While lions, tigers, and bears aren’t a problem for many pet owners, there are plenty of other wild animals that can pose a significant threat to your dog. From porcupines to rattlers, here are some of the creatures that require caution for the safety of your dog.
Dogs and Porcupine Quills
Anyone who has seen a dog after a porcupine attack can understand why these animals are so dangerous — their super sharp quills can end up in a pet’s throat, nose, and eyes, which typically requires surgery to remove. The average cost of this surgery according to experts is $370. Worse, an attack from a porcupine can be fatal if their quills spark a severe infection.
Porcupines typically live in wooded areas throughout the northern and western states. Keeping your dog on a leash in areas like these can help you both avoid a nasty encounter. If your dog must be off leash, a strict recall and leave it cue may also help, but we all know these are not something to be trusted if your dog is really intent on seeking out the animal.
Something you may not know about porcupines is that they climb trees and will make their dens under and around houses in wooded areas. If your dog is getting attacked in your wooded backyard, then it’s time to “proof” your home against the unwanted guest. Keep pet food and garbage cans inside the garage or in a shed. Since their main food source is tree bark and buds, if you have trees in your yard, they can attract porcupines. At this point, you may have to set a steel live-animal trap to catch the creature and have it relocated to a more remote area.
Dogs and Coyotes
The truth? Coyotes eat small animals including pint-size pets like Chihuahuas and Russel Terriers. While brutal attacks on much larger dogs are less frequent, it happens especially if a coyote feels threatened. A coyote proof fence combined with motion sensor lights, which spook wild animals at night, can help protect your dog while in your yard. Any dog runs should have a cover over them, so a coyote cannot climb over, and the fence should be buried in the ground at least a foot so they cannot dig under.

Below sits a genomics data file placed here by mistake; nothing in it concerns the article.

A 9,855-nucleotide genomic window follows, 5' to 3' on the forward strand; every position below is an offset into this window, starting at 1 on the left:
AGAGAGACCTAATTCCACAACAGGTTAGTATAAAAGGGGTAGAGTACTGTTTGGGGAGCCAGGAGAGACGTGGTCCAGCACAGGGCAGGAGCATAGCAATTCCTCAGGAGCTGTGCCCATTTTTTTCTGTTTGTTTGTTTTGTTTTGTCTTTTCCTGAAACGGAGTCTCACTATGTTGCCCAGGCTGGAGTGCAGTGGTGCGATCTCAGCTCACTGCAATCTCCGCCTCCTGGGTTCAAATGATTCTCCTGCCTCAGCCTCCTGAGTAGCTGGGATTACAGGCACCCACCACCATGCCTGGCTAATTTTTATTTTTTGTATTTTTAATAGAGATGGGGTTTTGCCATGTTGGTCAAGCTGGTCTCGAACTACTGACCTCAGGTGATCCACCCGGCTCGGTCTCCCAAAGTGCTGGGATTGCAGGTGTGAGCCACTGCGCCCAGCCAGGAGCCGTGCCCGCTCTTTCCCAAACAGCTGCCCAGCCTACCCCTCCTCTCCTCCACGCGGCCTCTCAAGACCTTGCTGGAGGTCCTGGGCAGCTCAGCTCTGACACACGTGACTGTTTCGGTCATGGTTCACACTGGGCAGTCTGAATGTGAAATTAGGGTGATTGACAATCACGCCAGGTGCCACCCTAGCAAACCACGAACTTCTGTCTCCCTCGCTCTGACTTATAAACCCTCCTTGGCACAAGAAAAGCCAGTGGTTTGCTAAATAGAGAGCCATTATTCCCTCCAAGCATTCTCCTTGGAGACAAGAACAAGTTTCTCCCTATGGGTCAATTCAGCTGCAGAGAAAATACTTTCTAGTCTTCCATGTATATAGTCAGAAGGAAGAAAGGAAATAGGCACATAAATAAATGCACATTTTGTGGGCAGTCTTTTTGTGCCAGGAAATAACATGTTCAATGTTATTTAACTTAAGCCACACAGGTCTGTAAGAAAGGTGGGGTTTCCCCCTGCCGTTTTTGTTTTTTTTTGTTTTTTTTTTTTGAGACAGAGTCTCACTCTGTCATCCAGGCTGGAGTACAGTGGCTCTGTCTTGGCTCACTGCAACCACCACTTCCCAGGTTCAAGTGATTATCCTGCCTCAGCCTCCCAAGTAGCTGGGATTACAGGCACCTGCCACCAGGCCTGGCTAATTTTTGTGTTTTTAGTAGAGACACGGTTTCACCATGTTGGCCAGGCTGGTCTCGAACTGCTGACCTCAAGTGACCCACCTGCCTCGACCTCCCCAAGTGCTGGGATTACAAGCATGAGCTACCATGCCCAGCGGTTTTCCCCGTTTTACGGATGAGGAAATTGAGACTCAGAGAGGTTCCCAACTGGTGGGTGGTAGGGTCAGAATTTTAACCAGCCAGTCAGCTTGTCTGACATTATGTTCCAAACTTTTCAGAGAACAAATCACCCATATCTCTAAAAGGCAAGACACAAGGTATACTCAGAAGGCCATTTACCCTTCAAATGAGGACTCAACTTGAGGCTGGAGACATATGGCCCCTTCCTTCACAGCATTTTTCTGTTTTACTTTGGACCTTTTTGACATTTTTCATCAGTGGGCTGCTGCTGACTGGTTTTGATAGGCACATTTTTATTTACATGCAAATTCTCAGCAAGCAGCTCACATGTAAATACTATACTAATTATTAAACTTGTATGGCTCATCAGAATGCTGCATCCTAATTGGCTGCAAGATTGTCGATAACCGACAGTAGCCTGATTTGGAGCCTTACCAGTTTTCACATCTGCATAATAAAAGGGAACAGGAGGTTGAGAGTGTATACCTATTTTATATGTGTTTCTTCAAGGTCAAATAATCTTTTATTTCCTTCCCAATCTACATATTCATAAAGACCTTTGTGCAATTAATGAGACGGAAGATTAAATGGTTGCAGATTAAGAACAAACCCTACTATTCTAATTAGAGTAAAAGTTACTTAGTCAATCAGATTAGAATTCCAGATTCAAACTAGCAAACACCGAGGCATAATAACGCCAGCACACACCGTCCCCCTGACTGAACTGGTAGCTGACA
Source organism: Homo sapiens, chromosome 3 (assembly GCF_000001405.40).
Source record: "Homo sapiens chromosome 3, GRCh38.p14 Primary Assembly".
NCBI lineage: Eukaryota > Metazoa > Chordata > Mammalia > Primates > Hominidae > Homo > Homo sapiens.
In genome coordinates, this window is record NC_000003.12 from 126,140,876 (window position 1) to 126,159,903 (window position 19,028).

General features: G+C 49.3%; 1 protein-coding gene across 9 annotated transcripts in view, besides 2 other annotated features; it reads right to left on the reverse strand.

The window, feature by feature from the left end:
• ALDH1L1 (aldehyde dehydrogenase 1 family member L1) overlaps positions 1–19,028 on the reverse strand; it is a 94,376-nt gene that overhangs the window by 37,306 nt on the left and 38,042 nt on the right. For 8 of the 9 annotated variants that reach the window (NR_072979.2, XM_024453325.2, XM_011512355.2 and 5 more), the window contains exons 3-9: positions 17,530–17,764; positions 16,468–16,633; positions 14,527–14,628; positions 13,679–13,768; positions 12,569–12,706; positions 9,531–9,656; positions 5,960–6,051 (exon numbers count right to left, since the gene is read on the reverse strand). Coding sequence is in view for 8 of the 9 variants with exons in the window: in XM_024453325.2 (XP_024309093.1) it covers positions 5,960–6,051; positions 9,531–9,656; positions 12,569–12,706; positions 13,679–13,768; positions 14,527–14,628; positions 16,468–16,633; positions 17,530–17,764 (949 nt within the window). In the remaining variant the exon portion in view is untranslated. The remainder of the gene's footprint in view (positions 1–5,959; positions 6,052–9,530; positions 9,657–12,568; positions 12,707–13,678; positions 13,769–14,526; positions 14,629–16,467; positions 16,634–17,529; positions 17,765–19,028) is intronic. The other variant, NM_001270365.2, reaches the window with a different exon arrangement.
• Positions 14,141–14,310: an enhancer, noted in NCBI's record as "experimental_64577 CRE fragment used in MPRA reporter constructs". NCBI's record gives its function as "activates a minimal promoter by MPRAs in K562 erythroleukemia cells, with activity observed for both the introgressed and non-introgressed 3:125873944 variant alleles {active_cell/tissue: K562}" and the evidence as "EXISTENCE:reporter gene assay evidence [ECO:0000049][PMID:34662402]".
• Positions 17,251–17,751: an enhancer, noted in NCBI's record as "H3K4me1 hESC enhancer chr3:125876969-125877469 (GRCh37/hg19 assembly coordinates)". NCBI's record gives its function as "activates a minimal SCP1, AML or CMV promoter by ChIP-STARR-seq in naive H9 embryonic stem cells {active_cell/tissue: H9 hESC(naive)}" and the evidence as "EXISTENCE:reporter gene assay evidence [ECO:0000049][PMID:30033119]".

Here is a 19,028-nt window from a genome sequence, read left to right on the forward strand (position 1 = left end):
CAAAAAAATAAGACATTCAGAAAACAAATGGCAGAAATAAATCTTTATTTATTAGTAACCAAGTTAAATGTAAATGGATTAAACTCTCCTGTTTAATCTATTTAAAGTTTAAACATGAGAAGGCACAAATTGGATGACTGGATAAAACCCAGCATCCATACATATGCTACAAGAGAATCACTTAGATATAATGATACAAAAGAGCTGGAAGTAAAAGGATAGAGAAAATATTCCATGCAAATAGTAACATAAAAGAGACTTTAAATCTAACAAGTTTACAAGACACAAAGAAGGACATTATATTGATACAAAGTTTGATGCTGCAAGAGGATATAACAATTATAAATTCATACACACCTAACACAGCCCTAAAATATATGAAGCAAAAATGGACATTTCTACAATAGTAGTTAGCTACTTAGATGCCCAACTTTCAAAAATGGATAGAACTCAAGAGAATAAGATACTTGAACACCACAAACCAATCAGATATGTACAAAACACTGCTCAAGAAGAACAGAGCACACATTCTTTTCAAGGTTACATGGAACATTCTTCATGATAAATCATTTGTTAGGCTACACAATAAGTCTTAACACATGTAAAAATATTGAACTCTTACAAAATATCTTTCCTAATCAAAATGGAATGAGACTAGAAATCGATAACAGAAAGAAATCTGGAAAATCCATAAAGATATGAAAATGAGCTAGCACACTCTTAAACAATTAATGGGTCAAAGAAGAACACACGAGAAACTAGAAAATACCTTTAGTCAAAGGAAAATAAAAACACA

If you have a dog that needs to be let off-leash, buying them a spiked vest that is made for coyote attacks is a great idea. Remove any water or food sources from your yard, this includes putting your grill away, which smells like meat. Even bird feeders are known to attract coyotes; a coyote will eat the seeds as well as the birds and rodents they attract. Have sparse vegetation in your yard so there is nowhere for the coyote to hide.
In areas with a large coyote presence, it is best not to leave your dog outside unattended — even during the day. That’s because coyotes are not strictly nocturnal.
Dogs and Snakes
Venomous snakes such as copperheads and rattlers are dangerous to people and to dogs. The type you need to watch for depends on where you live. The most critical thing you need to know is that snakes strike quickly. A few preventive measures can keep your dog out of harm’s way.
If you live alongside rattlers, the rattlesnake vaccine for canines could be a lifesaver. Keeping your dog on a leash is another excellent way to keep him safe. In order for both you and your dog to enjoy your own yard peacefully, there are some things you can do to make your yard less inviting to snakes. First, you should know there is no smell or taste that can keep snakes out – this means the idea of using mothballs to repel snakes is an old wives’ tale. Snakes can’t smell and they taste their prey, that’s about it.